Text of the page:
Kristi: The first way that we make sure and attach ourselves to the community is that we make a point to hire local. We stay really active on the neighborhood Facebook pages and we want to make sure that the local community is the first to know of any openings that we have for either instructors, assistants, or whatever it is that we’re needing.

Secondly, we have sponsorships at both Paschal High School and Nolan Catholic High School. It’s important to us to be really involved with the schools, especially the extracurriculars. We also work with a really great nonprofit called Academy 4 at De Zavala Elementary. We have a Music Club for fourth graders there. It’s really common that we give gift cards to either local schools or the Fairmount library for certain auctions or things they have going on for fundraisers.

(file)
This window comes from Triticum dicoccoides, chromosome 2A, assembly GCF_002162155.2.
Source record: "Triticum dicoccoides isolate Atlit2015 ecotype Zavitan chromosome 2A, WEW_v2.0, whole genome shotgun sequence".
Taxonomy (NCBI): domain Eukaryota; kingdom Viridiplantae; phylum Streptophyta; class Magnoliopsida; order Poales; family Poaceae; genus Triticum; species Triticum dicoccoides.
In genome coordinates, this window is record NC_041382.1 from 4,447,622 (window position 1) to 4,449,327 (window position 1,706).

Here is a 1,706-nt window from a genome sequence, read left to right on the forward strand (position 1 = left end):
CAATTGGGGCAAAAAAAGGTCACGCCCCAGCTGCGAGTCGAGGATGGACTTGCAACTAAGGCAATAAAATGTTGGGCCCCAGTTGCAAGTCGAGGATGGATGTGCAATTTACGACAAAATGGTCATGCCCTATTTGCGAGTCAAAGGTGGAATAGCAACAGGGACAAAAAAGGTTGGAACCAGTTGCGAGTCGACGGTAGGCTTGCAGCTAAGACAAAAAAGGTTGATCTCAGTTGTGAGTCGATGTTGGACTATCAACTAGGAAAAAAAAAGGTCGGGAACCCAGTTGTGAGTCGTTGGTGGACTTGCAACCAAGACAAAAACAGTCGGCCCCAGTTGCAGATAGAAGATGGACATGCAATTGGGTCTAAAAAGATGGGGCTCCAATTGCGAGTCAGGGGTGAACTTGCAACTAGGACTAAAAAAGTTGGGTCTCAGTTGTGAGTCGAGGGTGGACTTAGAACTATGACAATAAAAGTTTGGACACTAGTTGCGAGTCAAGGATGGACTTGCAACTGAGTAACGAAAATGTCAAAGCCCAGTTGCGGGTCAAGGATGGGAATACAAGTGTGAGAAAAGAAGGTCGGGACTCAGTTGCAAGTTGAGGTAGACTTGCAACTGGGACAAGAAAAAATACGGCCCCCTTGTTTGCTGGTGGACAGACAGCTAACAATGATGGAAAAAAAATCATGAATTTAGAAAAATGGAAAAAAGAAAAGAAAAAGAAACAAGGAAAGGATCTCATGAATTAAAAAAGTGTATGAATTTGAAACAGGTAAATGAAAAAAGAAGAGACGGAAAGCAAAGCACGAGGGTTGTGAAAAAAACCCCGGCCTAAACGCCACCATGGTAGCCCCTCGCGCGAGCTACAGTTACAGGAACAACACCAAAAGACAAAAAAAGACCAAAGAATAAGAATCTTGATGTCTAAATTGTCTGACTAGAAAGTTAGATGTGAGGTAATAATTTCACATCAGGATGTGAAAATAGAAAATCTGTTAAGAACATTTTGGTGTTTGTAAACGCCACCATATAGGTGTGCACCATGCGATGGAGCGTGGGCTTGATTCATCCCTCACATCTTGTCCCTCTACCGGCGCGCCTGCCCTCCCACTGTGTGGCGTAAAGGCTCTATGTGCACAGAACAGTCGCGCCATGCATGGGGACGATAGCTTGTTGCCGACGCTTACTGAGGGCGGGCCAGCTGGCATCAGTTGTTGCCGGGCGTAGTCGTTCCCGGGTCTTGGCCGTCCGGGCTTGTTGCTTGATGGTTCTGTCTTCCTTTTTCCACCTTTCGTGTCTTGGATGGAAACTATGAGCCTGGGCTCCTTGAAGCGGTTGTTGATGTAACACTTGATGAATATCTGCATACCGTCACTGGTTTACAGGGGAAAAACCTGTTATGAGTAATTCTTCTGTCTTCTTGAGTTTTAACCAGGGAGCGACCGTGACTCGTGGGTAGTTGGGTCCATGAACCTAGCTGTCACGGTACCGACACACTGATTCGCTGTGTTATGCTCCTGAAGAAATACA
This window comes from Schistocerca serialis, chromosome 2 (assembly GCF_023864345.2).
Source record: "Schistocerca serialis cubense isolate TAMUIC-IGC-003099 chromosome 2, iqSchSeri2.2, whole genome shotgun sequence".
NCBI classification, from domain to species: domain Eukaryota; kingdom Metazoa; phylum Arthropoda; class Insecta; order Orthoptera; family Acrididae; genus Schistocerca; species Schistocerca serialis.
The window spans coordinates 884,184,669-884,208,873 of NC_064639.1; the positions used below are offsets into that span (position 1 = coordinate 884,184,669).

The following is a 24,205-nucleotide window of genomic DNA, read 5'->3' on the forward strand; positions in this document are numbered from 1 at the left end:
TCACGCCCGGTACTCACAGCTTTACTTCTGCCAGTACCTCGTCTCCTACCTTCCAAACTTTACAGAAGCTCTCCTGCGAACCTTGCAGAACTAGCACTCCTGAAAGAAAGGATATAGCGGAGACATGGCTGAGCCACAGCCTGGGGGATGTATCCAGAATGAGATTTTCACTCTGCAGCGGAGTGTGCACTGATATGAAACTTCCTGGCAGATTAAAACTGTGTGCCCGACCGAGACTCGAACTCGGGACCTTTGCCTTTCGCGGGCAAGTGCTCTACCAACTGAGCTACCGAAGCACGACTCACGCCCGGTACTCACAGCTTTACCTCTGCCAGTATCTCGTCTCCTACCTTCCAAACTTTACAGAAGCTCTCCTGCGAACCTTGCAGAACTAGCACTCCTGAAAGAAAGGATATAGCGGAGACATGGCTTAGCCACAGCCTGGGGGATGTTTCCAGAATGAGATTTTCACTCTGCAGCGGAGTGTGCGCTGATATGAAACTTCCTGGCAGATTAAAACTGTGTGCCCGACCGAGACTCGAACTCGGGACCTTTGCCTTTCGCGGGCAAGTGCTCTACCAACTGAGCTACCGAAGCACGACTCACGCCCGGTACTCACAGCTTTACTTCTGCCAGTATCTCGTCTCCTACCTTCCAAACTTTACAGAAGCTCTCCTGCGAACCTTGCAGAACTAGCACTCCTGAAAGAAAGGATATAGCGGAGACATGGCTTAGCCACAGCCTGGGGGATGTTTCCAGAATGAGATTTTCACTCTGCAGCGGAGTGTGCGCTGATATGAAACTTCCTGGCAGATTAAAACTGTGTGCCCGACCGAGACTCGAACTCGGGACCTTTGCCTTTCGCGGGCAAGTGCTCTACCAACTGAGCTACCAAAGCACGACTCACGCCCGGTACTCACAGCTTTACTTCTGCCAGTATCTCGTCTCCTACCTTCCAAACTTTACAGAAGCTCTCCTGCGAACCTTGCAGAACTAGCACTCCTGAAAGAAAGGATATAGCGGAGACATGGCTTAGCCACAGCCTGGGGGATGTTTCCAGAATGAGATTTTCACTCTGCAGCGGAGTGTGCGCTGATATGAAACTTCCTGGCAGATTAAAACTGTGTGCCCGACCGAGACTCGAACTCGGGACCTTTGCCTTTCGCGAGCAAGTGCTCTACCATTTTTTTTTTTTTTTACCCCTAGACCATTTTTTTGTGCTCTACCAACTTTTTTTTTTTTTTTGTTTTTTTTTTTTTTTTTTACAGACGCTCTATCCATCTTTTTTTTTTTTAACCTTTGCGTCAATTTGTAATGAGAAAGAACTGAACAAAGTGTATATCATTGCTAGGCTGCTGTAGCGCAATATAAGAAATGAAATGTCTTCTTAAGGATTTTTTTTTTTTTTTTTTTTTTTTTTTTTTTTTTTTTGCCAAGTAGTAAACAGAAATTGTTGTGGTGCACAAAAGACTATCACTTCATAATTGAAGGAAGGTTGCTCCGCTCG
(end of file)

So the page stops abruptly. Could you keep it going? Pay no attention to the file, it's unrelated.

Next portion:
We also do gigs all the time in the local community: I play at the Winehaus across the street on Park Place every Friday. We also have all kinds of instructors playing all over the DFW weekly. As “Music Junkie Studios”, we have played for ArtsGoggle, the Cowtown Marathon, Fairmount’s Festivus, the Wine Down for the Fairmount Home Tour, we’ve been doing graduation parties and birthday parties lately.. So pretty much, any sort of way we can provide music for an event, we’ve got you covered.

What sets Music Junkie Studios apart?

Edwin: What sets Music Junkie apart for me is definitely our instructors. They are all highly educated professionals. They are musicians by trade, they aren’t just hobbyists. They really like the nuts and bolts of music. I think we all have a philosophy that when we get a student, we really want them to learn music and learn how to go create music on their own or be able to play with the ear rather than just learning song by song on TAB. That’s something you kind of see echoed throughout our philosophy.